White House economic adviser Jared Bernstein said recently that Americans who think the country has fallen into a recession are basically confused about the source of their economic pain, while doubling down on the Biden administration’s view that the U.S. economy isn’t, in fact, in a contraction, despite two back-to-back quarterly negative GDP prints.
Jared Bernstein, who’s a member of the White House Council of Economic Advisers, told CNN’s “Situation Room” program last week that while it’s understandable that most Americans think the country is in a recession, the reason they feel that way is because of high inflation rather than economic fundamentals or a shrinking economy.
“Most people are thinking about inflation. They’re thinking about the pressures on their family budgets. And it’s completely understandable that they would be,” Bernstein said, adding that inflation in the United States is running unacceptably high.
According to the latest Consumer Price Index (CPI) data, U.S. inflation soared to 9.1 percent in annual terms in June, a fresh 40-year high.
‘Makes Perfect Sense’
In the interview, Bernstein was asked to comment on a CNN poll conducted by SSRS (pdf), which revealed that 64 percent of Americans believe the economy is now in a recession.
Bernstein told the outlet that it’s reasonable that most Americans feel the country’s in a recession because they’re experiencing an inflation-driven cost-of-living crunch.
“I say that that makes perfect sense to me that people would answer a poll with that kind of response. And the reason is because if you actually look at how the group that designates recessions…it’s a fairly technical set of analyses that we’ve been talking about throughout the week,” Bernstein said, adding that most people are actually thinking about inflation when responding to questions about recession.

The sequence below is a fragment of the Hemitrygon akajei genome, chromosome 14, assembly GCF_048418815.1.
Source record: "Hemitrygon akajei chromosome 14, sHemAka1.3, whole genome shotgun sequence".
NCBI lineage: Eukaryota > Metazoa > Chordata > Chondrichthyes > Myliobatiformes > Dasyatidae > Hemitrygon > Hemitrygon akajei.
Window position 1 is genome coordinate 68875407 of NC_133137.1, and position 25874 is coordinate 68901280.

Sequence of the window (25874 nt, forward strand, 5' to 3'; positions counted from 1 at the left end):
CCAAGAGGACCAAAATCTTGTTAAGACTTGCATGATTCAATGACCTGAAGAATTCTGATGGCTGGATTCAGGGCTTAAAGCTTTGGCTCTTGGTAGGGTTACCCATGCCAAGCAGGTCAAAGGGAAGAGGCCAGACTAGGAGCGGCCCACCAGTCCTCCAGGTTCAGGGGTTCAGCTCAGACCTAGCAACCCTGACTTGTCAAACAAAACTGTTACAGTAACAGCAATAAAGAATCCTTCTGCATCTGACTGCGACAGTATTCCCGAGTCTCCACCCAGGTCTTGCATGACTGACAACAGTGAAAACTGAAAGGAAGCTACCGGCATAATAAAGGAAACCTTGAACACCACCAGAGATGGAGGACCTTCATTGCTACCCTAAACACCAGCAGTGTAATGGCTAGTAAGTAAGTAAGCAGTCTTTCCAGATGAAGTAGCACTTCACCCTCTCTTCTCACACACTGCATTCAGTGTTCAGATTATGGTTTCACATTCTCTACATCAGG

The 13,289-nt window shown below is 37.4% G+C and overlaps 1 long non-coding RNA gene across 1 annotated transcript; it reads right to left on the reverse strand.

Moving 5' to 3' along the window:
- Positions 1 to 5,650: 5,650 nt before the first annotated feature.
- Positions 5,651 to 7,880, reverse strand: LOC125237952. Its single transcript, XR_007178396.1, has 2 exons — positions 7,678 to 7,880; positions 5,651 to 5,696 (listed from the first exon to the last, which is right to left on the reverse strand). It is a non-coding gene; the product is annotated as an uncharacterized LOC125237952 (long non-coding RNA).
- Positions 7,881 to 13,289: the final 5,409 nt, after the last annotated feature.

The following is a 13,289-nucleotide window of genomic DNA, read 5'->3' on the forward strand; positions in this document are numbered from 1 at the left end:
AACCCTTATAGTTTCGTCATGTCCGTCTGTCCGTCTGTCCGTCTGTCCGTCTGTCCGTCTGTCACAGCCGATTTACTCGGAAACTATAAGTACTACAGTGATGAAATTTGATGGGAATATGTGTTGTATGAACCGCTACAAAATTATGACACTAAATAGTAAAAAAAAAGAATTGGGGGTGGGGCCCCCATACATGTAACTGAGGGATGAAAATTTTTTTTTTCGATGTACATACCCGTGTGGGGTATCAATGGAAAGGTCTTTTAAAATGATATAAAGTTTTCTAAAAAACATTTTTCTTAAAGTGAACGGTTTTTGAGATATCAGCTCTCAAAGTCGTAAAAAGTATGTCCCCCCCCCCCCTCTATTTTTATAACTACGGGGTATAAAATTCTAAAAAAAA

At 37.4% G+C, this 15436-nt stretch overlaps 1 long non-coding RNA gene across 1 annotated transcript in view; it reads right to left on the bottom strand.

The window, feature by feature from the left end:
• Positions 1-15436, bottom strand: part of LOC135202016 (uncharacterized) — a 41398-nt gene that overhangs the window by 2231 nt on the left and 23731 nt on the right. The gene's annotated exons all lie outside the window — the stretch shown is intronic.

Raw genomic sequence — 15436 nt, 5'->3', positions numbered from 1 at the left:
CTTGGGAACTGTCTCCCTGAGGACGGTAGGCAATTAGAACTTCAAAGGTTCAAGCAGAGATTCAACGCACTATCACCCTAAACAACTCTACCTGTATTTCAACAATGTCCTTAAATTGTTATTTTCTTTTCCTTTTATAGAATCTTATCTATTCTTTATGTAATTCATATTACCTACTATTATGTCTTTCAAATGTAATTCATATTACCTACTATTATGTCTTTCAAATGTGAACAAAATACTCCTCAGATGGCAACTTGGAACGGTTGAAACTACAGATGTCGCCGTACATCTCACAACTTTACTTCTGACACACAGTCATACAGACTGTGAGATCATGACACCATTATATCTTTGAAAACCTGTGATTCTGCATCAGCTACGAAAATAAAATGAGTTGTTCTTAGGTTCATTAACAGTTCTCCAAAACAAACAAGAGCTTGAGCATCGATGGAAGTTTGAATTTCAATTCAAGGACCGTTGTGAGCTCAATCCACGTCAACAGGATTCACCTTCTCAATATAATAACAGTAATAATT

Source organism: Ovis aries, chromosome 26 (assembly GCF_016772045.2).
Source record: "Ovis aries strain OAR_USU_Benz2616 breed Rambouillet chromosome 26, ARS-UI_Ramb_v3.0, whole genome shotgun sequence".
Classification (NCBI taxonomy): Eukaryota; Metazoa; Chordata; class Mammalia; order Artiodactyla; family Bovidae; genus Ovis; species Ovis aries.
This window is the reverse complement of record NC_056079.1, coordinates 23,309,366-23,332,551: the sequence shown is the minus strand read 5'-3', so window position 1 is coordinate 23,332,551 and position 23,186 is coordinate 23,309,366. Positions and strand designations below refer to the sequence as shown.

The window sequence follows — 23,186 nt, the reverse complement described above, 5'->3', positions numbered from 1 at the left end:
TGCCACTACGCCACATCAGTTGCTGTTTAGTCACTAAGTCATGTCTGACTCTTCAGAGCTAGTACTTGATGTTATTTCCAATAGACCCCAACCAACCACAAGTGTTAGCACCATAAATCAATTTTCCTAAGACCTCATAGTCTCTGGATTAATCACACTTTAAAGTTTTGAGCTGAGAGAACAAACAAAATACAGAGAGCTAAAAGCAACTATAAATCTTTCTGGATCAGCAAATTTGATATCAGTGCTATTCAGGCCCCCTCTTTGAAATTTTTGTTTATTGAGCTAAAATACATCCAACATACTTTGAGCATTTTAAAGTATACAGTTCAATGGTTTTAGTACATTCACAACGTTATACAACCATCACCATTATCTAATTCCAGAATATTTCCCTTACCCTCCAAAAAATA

America’s economy contracted by an annualized rate of 1.6 percent in the first quarter and by 0.9 percent in the second quarter.
Two negative back-to-back quarterly GDP prints are a common, practical—though not official—definition for a recession.
Formally, recessions in the United States are declared by a committee of economists at the National Bureau of Economic Research (NBER), who use a broader definition than the two-quarter rule that considers a range of indicators—including ones relating to the labor market—which has remained on a relatively solid footing.
The Biden administration has seized on the NBER’s criteria for declaring a downturn, insisting that the economy isn’t in a recession, chiefly citing labor market strength—though there are signs that it may be cooling.
A growing number of U.S. corporations, for example, have announced hiring freezes or layoffs, while the number of Americans filing for unemployment insurance climbed by 6,000, to 260,000 last week, according to the Department of Labor (pdf). Continuing claims, which run a week behind initial filings, rose by 48,000, to 1.42 million. And the number of job openings in June fell by more than 600,000 in June, the biggest drop since April 2020.
By contrast, the latest jobs report showed that U.S. employers added 528,000 jobs in July, sharply higher than market estimates, while the unemployment rate edged down, to 3.5 percent.
Biden Downplaying Recession Risk?
In the interview, Bernstein was asked whether President Joe Biden has been downplaying the recessionary red flag in the form of two negative back-to-back GDP prints.
“Is it a mistake, Jared, for him to be downplaying the economic risks right now,? CNN’s ...